NOTE 1 Measurement uncertainty includes components arising from systematic effects, such as components associated with corrections and the assigned quantity values of measurement standards, as well as the definitional uncertainty. Sometimes estimated systematic effects are not corrected for but, instead, associated measurement uncertainty components are incorporated.
NOTE 2 The parameter may be, for example, a standard deviation called standard measurement uncertainty (or a specified multiple of it), or the half-width of an interval, having a stated coverage probability.
NOTE 3 Measurement uncertainty comprises, in general, many components. Some of these may be evaluated by Type A evaluation of measurement uncertainty from the statistical distribution of the quantity values from series of measurements and can be characterized by standard deviations. The other components, which may be evaluated by Type B evaluation of measurement uncertainty, can also be characterized by standard deviations, evaluated from probability density functions based on experience or other information.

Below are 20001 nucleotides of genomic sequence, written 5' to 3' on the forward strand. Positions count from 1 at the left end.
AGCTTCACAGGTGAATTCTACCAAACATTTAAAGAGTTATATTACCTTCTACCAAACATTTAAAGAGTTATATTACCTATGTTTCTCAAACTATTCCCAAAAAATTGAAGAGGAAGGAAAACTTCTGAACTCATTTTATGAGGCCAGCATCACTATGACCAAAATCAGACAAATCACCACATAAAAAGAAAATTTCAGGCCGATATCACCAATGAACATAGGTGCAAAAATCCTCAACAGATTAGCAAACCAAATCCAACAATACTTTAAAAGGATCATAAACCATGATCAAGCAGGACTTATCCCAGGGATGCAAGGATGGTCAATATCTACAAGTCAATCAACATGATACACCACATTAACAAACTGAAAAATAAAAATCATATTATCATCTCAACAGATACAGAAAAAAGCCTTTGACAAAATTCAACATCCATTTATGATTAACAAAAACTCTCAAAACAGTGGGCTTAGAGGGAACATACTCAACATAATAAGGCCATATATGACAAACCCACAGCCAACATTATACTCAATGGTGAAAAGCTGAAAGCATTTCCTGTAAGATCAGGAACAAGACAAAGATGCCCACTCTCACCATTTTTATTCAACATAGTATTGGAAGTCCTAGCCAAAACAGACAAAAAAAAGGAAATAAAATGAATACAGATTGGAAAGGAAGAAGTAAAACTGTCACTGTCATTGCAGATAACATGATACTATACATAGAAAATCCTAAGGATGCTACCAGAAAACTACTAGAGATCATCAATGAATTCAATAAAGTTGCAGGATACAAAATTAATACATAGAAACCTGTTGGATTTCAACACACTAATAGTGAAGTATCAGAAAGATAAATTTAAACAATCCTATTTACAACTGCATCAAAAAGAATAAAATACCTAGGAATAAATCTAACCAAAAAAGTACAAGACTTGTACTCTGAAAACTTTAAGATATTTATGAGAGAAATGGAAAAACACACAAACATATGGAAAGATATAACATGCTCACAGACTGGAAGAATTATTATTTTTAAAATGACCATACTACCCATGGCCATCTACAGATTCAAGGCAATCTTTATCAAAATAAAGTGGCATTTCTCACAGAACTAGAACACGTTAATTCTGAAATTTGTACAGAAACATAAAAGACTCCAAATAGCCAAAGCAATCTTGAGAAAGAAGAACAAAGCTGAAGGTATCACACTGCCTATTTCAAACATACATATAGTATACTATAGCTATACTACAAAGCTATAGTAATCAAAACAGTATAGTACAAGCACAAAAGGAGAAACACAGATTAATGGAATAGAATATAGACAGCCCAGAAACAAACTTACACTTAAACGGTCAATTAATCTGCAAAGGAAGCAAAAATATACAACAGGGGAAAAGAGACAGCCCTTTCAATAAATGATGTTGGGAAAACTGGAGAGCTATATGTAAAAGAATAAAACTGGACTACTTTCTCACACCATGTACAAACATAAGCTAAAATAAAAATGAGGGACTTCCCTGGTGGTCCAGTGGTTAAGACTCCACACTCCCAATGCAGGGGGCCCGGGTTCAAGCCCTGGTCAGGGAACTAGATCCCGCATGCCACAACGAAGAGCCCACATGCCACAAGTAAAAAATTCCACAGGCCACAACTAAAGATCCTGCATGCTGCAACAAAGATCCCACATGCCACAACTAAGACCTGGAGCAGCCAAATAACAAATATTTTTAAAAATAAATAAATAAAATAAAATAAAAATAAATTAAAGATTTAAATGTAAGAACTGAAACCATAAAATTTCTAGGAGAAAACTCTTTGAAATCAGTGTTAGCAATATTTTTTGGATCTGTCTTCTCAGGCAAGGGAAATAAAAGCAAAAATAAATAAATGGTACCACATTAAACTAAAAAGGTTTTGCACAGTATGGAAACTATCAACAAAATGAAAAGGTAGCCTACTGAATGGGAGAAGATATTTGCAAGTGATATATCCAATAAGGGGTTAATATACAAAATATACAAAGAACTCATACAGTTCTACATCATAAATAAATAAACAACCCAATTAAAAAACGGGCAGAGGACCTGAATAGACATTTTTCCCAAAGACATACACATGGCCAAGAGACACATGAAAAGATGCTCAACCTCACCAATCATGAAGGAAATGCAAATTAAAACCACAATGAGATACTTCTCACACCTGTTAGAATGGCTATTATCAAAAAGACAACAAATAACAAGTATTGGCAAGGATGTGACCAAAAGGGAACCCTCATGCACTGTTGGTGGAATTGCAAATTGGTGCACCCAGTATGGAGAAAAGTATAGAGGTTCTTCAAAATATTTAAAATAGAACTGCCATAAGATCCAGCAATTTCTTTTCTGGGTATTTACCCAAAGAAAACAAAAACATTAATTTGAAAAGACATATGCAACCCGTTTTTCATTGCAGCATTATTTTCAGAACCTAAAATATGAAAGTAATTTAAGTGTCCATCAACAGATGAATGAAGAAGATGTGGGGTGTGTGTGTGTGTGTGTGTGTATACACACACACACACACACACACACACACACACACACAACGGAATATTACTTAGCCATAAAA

NOTE 4 In general, for a given set of information, it is understood that the measurement uncertainty is associated with a stated quantity value attributed to the measurand. A modification of this value results in a modification of the associated uncertainty.
ANNOTATION (informative) [5 December 2013] Measurement uncertainty is part of a measurement result, which is an outcome of a measurement. "non-negative" means "zero or positive". The "information used" in the definition is the information obtained from performing the measurement.
ANNOTATION (informative) [5 December 2013] A simplified equivalent wording of the definition is "non-negative parameter characterizing the dispersion of the values being attributed to a measurand, based on the information used."